by Joanne Rocky Delaplaine
I like to make things: a gesture, yoga pose, poem, pie, quilt, a collage. Why?
Some things I make have a practical purpose: a quilt warms you on a cold night. But a poem or yoga pose? Not so much. Originally I began yoga to relieve back pain, but when I went to India in 1993 I saw yoga practice and art-making in a different light.
At the Iyengar Institute in Pune, the staff would drape fresh garlands over a statue of Patanjali, and each class began by chanting thanks to this sage, as if he were present, for his centuries-old contributions to yoga, medicine, and grammar.
The importance of life as an offering and a communion was reinforced when I traveled to Orissa and saw village women paint the exterior walls of their mud homes with rice paste. Their art was bold, modern, fanciful, abstract. Miro or Picasso might have been envious. But these mural-sized paintings were not done for fame, fortune, or posterity. The whimsical drawings of elephants, cattle, flowers, sheaths of rice, and geometric forms, were meant to last a week or two, then be erased. When I asked the women why they paint, they said to offer thanks to the Hindu goddess Lakshmi for a plentiful harvest, or as a prayer for protection.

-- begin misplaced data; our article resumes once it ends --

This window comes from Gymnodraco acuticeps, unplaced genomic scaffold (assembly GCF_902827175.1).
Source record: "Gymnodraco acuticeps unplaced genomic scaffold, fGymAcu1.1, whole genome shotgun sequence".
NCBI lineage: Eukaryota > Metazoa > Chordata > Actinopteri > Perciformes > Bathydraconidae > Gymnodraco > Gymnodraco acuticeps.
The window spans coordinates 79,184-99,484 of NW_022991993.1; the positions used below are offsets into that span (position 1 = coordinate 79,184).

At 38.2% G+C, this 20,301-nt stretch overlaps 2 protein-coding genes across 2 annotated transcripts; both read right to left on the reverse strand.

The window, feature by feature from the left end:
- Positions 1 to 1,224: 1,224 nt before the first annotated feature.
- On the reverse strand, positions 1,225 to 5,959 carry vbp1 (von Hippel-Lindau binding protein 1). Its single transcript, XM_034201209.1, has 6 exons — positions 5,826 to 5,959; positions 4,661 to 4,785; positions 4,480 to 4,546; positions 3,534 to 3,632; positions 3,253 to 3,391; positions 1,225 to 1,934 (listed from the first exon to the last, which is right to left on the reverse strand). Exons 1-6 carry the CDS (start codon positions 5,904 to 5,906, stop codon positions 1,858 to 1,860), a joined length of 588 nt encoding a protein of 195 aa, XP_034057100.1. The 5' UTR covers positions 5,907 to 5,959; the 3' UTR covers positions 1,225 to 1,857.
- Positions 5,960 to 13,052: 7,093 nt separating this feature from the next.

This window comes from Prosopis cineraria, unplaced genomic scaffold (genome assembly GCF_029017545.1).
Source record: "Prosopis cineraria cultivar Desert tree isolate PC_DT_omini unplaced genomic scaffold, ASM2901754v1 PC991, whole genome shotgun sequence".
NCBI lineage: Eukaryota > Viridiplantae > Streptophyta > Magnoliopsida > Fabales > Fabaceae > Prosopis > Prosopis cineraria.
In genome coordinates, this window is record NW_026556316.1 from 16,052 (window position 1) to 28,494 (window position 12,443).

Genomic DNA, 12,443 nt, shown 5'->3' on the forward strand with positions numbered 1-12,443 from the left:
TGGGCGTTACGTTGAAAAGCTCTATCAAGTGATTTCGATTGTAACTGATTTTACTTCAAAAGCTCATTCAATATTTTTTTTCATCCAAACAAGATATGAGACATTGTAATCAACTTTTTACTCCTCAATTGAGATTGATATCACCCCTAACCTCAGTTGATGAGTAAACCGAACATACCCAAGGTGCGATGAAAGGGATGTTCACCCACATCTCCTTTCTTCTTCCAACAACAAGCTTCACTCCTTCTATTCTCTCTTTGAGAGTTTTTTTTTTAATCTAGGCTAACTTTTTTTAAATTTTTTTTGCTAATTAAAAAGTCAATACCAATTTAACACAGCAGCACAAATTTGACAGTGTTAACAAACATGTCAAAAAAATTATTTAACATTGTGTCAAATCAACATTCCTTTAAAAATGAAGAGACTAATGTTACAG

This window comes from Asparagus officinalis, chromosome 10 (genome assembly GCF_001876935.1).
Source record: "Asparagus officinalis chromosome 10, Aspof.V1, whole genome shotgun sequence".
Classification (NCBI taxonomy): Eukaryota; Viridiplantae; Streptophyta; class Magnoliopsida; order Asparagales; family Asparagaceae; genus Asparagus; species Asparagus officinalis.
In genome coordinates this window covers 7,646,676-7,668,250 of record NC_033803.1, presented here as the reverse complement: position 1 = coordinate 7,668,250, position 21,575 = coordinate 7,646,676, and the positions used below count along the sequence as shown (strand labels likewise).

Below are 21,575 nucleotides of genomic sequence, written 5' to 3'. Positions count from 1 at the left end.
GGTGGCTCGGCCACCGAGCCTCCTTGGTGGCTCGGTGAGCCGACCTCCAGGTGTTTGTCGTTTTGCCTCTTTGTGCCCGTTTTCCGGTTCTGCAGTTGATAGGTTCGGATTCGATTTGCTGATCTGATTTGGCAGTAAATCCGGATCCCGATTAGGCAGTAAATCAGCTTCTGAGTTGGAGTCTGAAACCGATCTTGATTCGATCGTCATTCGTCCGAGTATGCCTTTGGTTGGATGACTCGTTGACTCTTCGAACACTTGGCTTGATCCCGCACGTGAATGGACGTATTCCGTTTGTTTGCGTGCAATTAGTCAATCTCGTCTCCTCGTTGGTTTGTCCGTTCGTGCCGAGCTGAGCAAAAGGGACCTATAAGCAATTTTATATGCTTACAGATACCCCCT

I was knocked out by the beauty of their art, and by their lack of self-consciousness while painting so publicly and on such a large scale. They were modest about their creations, yet satisfied with the outcome and joyful in the activity. They credited their mothers as role models.
Returning from India, I understood that if I could see my practices of yoga/art/poetry as an offering, rather than a performance, I could transform my own relationship to making. If I could approach my work as a way of expressing gratitude or communing with the sacred, rather than seeking to achieve permanence, it might help me view more challenging states such as pain, fear, or anxiety as ephemeral, and their grip on me might ease.
Now, when I write a poem, sculpt with clay, or put myself in a yoga pose, I try to give thanks for the mystery I inhabit and adopt a process of inquiry. It’s an inside job, quiet, momentary, like swimming in the Potomac, listening to the rain, watching the clouds, saying a prayer.
Republished by permission of Voices of Unity Woods. Aug. 4, 2016.